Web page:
Canada is one of the best places in the world for oil and gas investment, but that doesn't mean the country doesn't have its fair share of energy production challenges. Oil investors in particular should pay close attention to three factors that will affect the country's production in both the long and short terms: the rising cost of production, growing opposition to the oil sands, and the potential inability to secure capital.
1. Rising costs, falling price of oil
Over the past 10 years, operating costs in Alberta's oil sands have climbed 250%. Ironically, part of the reason costs are rising is the success of production there. Shortages of material and skilled employees drive up costs, and the competition for those resources has never been higher as shale oil plays in North America are booming simultaneously.
According to energy consultancy Woods Mackenzie, the breakeven point of oil sands production varies from project to project. Depending on the extraction method, producers need the price of oil to range from $60 to $100 to break even.
Much to the dismay of oil sands producers, there are no guarantees: The price of oil is as volatile as ever. At the time of this writing, the WTI benchmark price for oil is down 13% from mid-September, sitting at around $85. Not to mention that much of this crude sells at a discount to the WTI index because of oversupply caused by prolific production in the American shale plays.
2. Opposition to resources
A big part of the oversupply problem is due to a lack of pipeline infrastructure out of the oil sands. TransCanada's (NYSE:TRP) Keystone XL is probably the most famous of the stalled projects, but midstream heavyweights Kinder Morgan Energy Partners (UNKNOWN:KMP.DL) and Enbridge (NYSE:ENB) are also faced with project delays that could significantly affect future oil sands production.
The opposition facing these projects is quite serious, and disgruntled citizens are not the only factor. Canada's National Energy Board will also play a role in the decision-making process, and though many expect these projects to ultimately gain approval, there is no telling how long that might take. The mere uncertainty of pipeline capacity that comes with this "will it or won't it be approved" situation makes it impossible to rule out a short-term production scale-back on high cost oil sands projects.
3. Inability to secure capital
To put it simply, Canada just doesn't have the money to develop its resources. Canadian Natural Resources Minister Joe Oliver was in the news last month discussing China's CNOOC (NYSE:CEO) and its attempted buyout of Nexen (UNKNOWN:NXY.DL). Oliver basically laid out the reality that the potential for resource development in Canada is so great, there is no way the country can go it alone. Roughly $660 billion will be poured into more than 600 Canadian energy projects over the next 10 years, and Oliver expects that number to climb.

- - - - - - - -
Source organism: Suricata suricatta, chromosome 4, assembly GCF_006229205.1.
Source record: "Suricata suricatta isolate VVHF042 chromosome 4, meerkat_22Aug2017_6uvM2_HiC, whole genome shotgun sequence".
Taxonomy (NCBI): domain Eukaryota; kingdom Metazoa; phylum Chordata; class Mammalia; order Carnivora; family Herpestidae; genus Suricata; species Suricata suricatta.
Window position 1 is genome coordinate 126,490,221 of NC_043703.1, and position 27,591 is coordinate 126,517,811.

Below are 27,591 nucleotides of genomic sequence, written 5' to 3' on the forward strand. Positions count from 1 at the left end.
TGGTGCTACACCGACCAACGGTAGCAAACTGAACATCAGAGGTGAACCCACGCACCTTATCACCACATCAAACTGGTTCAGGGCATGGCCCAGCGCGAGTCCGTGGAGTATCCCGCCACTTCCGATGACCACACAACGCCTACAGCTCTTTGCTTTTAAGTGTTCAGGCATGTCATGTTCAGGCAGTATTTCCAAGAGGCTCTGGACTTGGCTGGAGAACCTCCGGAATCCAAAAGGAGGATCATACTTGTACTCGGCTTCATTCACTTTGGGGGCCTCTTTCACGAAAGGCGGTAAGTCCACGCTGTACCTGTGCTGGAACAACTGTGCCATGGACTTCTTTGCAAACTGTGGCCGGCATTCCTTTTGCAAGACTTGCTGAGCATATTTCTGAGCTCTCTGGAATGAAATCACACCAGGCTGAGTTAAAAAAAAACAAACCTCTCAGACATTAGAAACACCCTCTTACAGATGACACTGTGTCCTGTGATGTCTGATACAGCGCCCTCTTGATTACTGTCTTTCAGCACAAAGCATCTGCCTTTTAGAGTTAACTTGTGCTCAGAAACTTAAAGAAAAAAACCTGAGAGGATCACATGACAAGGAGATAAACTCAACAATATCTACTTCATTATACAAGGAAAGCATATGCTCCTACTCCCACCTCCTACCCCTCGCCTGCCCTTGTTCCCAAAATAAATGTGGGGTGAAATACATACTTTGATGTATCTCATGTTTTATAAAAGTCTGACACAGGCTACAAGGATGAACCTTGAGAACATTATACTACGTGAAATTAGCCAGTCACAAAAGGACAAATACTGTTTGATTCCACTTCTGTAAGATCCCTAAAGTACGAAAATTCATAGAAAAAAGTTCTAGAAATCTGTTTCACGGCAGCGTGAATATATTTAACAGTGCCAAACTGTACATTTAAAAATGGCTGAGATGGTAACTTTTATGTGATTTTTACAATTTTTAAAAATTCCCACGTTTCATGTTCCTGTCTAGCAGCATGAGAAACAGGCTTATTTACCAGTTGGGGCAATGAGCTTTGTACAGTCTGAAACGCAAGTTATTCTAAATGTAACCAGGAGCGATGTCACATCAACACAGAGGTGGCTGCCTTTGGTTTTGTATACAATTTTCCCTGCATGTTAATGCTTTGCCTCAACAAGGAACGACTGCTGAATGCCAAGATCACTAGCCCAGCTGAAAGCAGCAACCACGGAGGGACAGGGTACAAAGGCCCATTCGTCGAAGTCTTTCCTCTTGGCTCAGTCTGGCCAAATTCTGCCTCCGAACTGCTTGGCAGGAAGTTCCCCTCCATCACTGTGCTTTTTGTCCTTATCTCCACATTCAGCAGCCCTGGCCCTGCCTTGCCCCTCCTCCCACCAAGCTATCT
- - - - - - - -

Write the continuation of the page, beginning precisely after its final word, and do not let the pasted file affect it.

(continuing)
The real problem, however, is that while there are plenty of companies that want to pour capital into Canada, they are, like CNOOC, increasingly likely to be foreign state-owned enterprises. And Canada has begun to balk at the notion that foreign governments should have access to, and ownership of, Canadian resources.
The Canadian government recently struck down a deal between Petronas, Malaysia's state-owned oil company, and Progress Energy. Petronas has extended its deadline for the bid in an effort to revise its proposal and ultimately win approval. That deal is worth $5.2 billion. The CNOOC/Nexen deal is worth considerably more, about $15 billion, and the Canadian government is expected to issue its decision on Nov. 11.
At the same time, Stephen Harper's government will issue an update to the Investment Canada Act, presumably clarifying the rules for foreign investment in the country. The importance of these guidelines will only grow over time, as Canada continues to need money and foreign governments continue to need resources .
Canada is still a very strong market, with plenty of potential. However, these are real risks that should be monitored, and investors must be careful banking on an industry that isn't as straightforward as perhaps it has been in the past.
Fool contributor Aimee Duffy has no positions in the stocks mentioned above. Click here to see her holdings and a short bio. If you have the energy, check out what she's keeping an eye on by following her on Twitter, where she goes by @TMFDuffy.
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